For millions in Colombia, an upcoming vote on peace between the government and FARC rebels will not just decide the fate of their country. Their survival and hopes to a normal life depend on it.
The peace deal that has been negotiated in secret since 2011 and in public since 2012 puts an end to a conflict of more than half a century that has left more than 265 thousand Colombians dead, at least 45 thousand are “disappeared” and almost 7 million have been forcibly displaced.
How to sell impunity for war crimes to voters
As part of the peace deal, the war criminals responsible for the mass victimization of Colombians could evade prison, a major thorn in the flesh of many Colombian voters who feel justice will not be done.
Under former President Alvaro Uribe, a different peace process demobilized some 30,000 members of the far-right AUC paramilitary group. Less than a hundred went to prison and thousands of victims never heard the truth about why their loved ones were killed, raped or disappeared.
The whole process became such a political mess that even Uribe is facing war crime allegations.
Paradoxically, the former president has been the primary critic of the process because of the “exchanged impunity” with the FARC, an argument that echoes in much of Colombia because of the granted leniency for war criminals who cooperate with justcie.
A 15-year history of peace with impunity in Colombia
In a poll recently conducted by pollster Ipsos, 77% of Colombian respondents said they rejected war criminals were again given the possibility to evade justice.
For them, this level of impunity is simply too much to ask and morally wrong.
The widely perceived impunity and the rejection of seeing convicted war criminals in Congress is pressing heavily on support of the entire deal that seeks not just to end the hemisphere’s longest war, but also far-stretching political and rural reforms that are seen as the cause of much of the violence.
Intentional vote at FARC peace plebiscite?
How to sell impunity to war victims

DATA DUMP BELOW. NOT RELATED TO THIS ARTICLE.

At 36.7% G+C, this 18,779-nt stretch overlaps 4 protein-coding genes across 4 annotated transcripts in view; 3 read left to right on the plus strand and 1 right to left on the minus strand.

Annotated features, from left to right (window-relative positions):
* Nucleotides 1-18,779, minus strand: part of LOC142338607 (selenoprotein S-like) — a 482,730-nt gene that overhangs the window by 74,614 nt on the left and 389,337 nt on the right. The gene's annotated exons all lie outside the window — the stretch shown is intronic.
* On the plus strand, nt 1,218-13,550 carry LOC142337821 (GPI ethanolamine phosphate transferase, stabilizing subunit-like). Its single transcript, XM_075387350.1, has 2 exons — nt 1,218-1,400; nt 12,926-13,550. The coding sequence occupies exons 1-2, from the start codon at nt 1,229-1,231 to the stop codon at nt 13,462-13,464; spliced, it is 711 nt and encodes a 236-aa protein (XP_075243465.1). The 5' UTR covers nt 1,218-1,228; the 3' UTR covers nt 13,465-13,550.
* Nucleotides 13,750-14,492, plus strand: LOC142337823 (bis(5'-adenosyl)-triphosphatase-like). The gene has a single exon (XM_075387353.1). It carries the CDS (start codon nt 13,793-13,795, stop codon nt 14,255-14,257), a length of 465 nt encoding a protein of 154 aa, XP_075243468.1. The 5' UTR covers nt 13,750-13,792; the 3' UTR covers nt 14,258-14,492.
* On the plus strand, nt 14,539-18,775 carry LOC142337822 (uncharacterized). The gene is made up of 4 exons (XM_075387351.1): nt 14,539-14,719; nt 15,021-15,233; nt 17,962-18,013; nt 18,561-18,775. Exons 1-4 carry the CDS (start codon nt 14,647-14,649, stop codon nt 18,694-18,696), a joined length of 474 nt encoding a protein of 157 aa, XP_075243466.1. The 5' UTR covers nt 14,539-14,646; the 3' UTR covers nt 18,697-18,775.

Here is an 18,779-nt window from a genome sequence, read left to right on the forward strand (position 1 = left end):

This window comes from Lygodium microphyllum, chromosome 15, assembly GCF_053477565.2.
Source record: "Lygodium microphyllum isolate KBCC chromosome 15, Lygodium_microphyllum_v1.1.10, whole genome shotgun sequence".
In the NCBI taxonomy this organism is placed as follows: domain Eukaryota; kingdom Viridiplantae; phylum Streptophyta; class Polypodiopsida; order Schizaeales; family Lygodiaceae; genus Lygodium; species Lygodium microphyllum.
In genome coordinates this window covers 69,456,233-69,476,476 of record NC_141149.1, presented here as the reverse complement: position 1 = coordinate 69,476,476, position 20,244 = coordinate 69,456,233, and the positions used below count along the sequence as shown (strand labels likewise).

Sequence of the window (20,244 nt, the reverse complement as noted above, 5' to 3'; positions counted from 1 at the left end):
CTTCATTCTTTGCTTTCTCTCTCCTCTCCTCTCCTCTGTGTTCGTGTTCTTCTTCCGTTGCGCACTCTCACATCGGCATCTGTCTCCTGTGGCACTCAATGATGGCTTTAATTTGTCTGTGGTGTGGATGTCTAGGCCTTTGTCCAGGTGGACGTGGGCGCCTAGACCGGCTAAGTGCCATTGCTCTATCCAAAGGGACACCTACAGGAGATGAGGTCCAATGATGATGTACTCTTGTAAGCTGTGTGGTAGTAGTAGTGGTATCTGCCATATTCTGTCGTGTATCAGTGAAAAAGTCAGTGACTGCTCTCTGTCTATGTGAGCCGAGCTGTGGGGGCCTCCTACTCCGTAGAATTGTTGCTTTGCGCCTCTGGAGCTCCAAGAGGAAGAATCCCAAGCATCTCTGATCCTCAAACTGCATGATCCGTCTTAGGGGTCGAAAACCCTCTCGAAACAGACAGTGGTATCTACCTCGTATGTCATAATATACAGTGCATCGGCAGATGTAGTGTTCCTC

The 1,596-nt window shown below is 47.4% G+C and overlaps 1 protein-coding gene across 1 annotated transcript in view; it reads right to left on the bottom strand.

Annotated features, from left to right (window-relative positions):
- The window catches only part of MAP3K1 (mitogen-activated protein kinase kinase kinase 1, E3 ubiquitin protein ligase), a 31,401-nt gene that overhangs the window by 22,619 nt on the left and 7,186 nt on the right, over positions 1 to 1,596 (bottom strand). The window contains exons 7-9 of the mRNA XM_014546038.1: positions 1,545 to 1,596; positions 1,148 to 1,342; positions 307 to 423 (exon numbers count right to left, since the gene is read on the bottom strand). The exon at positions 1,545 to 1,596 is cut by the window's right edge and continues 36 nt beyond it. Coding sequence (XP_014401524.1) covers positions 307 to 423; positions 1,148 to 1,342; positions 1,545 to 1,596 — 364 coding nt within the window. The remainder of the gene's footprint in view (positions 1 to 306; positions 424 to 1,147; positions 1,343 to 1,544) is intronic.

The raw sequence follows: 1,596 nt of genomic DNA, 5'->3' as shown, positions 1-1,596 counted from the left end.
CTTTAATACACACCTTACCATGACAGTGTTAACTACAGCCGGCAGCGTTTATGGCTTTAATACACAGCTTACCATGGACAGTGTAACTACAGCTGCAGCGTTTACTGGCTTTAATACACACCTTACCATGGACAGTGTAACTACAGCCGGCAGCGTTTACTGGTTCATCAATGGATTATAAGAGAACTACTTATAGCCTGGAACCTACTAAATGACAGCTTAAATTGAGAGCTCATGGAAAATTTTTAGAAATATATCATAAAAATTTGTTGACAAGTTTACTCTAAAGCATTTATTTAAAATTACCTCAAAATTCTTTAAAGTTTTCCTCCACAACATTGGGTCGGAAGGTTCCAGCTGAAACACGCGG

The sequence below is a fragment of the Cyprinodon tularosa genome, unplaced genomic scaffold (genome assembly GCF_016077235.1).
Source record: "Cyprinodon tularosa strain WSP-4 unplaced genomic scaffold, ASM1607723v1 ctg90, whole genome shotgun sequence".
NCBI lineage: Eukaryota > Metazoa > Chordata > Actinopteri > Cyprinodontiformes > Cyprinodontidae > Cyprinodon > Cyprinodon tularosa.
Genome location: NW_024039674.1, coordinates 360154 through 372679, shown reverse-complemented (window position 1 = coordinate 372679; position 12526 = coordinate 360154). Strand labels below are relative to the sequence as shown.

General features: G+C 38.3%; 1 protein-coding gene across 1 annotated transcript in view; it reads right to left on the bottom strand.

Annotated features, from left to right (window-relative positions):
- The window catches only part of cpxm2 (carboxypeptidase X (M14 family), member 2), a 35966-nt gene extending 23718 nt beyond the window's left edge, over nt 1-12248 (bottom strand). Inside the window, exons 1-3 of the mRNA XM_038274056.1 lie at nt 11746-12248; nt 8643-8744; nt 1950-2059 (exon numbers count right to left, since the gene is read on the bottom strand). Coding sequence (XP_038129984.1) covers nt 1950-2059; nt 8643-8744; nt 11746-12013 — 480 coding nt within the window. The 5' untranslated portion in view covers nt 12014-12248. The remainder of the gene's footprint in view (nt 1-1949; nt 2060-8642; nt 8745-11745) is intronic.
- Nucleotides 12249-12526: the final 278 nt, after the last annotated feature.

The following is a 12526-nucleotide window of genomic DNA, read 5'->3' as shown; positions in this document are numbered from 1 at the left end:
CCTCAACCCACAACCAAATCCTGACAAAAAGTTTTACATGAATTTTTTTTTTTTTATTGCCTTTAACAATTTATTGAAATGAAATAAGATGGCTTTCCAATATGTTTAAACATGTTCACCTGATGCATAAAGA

A particular thing about Colombia’s electorate is that a quarter lives in urban areas where the conflict has been invisible for more than a decade and public life has gone about relatively unaffected by the violence.
For many of the urban dwellers, the vote will be a matter of principle.
Victim rights organizations, however, are almost unanimously in favor of the peace deal, in spite of the shared concerns in regards to justice and the FARC’s political power.
“We are concerned that the Special Tribunal for Peace or Transitional Justice, a jurisdiction created to judge FARC guerrillas, because of its origin in compromise, has come to prioritize the rights obtained by the victimizers over the constitutional and legal rights of victims to truth, reparation and non repetition.”
Former state deputy Sigifredo Lopez
Nevertheless, Lopez — who spent seven years in FARC captivity and saw 10 of his colleagues executed — said in an editorial published on this website that “any deal is preferable to continuing a war that has taken too many years and too many lives.”
A victim’s doubts about Colombia’s victims deal
Victims of war crimes committed by or in collusion with the state have also long supported the peace talks.
While the FARC’s main method of terror was kidnapping and the killing of perceived civilian enemies, the Colombian military left thousands dead in a mass execution campaign to ramp up the institution’s apparent success in defeating the FARC.
Their main spokesperson, House Representative Ivan Cepeda, has consistently spoken out in favor of the peace talks.
Cepeda’s father was a communist politician killed by a paramilitary death squad in collusion with state officials. The representative is under constant surveillance because of ongoing death threats.
“Let’s win with peace. Let’s go for the ‘Yes’ in the plebiscite,” Cepeda Tweeted Wednesday in spite of his opposition to President Juan Manuel Santos who was defense minister when the army killed hundreds of the victim represented by Cepeda.
While for Cepeda peace would mean a means to move towards reconciliation, for rural Colombians a lot more is at stake.
The army executions are reportedly ongoing. And last year, before a recent ceasefire, combat between the military and the FARC displaced more than 130,000 rural Colombians.
According to the country’s human rights office, thousands right now are at imminent threat of getting caught up in violence.
For these Colombians the plebiscite — a step in a long process towards peace and reconciliation — is not a matter of principle, it’s not even a step towards reconciliation, it’s a matter of survival and the opportunity for an eventual new normalcy.